Evidence Acquisition: Identify possible sources of data, acquire volatile and non-volatile data, verify the integrity of the data and ensure chain of custody. When in doubt of what to collect be on the safe side and is better to rather collect too much than not. During this step is also important that you prioritize your evidence collection and engage the business owners to determine the execution and business impact of chosen strategies. Because volatile data changes over time, the order in which data is collected is important. One suggested order in which volatile data should be acquired is network connections, ARP cache, login sessions, running processes, open files and the contents of RAM and other pertinent data – please note that all this data should be collected using trusted binaries and not the ones from the impacted system. After collecting this volatile data you go into the next step of collecting non-volatile data such as the hard drive. To gather data from the hard drive depending on the case there are normally three strategies to do a bit stream image: using a hardware device like a write blocker in case you can take the system offline and remove the hard drive ; using an incident response and forensic toolkit such as Helix that will be used to boot the system ; using live system acquisition (locally or remotely) that might be used when dealing with encrypted systems or systems that cannot be taken offline or only accessible remotely. After acquiring data, ensure and verify its integrity. You should also be able to clearly describe how the evidence was found, how it was handled and everything that happened to it i.e. chain of custody.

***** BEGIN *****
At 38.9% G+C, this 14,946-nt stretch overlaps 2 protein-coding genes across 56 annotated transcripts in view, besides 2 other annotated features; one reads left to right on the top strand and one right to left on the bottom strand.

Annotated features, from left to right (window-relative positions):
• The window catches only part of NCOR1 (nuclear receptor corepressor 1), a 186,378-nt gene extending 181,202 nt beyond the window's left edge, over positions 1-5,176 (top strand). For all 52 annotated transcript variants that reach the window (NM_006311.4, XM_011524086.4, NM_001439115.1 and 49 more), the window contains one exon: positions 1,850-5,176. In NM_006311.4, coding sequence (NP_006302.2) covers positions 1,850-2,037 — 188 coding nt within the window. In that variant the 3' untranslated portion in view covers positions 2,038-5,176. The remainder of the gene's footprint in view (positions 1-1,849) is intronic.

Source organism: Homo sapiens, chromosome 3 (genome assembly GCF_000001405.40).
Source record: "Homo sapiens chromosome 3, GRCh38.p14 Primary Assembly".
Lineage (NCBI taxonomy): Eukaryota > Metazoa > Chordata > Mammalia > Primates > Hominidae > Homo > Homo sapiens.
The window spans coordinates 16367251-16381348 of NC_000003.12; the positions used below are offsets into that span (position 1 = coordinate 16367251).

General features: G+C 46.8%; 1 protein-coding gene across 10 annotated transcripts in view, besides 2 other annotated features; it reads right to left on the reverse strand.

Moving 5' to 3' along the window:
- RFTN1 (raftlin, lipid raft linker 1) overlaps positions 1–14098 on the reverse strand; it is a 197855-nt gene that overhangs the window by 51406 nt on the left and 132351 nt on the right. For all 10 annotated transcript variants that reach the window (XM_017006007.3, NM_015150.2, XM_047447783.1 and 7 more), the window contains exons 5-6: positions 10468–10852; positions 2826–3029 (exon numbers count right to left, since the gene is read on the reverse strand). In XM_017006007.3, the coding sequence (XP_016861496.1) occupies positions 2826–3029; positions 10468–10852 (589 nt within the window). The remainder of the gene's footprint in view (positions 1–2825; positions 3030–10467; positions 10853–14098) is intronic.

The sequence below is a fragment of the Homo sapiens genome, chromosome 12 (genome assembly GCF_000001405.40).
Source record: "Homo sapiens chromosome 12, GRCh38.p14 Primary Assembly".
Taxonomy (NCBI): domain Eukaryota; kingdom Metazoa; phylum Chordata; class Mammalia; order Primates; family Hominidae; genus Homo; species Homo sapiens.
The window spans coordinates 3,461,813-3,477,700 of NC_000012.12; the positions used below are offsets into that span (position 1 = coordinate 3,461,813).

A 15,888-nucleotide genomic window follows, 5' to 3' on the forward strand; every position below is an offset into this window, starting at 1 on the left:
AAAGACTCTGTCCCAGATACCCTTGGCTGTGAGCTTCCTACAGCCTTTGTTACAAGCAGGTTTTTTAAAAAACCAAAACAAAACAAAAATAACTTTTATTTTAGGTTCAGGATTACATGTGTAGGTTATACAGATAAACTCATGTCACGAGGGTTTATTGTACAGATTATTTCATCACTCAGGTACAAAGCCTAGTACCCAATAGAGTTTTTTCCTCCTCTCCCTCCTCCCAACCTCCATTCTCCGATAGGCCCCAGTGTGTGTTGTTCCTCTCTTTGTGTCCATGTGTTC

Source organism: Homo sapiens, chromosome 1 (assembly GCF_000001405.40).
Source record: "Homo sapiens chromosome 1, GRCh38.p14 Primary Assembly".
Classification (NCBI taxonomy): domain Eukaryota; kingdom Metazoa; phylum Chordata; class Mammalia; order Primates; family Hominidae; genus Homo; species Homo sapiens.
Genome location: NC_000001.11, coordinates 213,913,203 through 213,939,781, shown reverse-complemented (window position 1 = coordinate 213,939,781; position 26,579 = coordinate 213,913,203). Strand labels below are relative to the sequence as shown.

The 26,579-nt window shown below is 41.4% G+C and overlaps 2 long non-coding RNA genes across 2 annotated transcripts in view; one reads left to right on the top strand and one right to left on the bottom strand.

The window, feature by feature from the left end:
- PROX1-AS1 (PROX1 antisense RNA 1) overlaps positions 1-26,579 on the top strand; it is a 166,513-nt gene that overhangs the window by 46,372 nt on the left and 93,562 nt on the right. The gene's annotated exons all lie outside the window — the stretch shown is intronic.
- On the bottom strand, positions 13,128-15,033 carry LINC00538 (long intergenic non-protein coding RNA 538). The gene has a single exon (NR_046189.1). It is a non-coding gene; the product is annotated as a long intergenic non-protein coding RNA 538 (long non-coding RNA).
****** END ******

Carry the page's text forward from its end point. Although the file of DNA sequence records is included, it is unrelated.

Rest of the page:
Note that as part of your investigation and analysis the following steps work in a loop where you can jump from one into another in order to find footprints and tracks left by Evil. If you get stuck, don’t give up!
Timeline Analysis: After the evidence acquisition you will start doing your investigation and analysis in your forensics lab. Start by doing a timeline analysis. This is a crucial step and very useful because it includes information such as when files were modified, accessed, changed and created in a human readable format, known as MAC time evidence. The data is gathered using a variety of tools and is extracted from the metadata layer of the file system (inode on Linux or MFT records on Windows) and then parsed and sorted in order to be analyzed. Timelines of memory artifacts can also be very useful in reconstructing what happen. The end goal is to generate a snapshot of the activity done in the system including its date, the artifact involved, action and source. The creation is an easy process but the interpretation is hard. During the interpretation it helps to be meticulous and patience and it facilitates if you have comprehensive file systems and operating system artifacts knowledge. To accomplish this step several commercial or open source tools exists such as the SIFT Workstation that is freely available and frequently updated.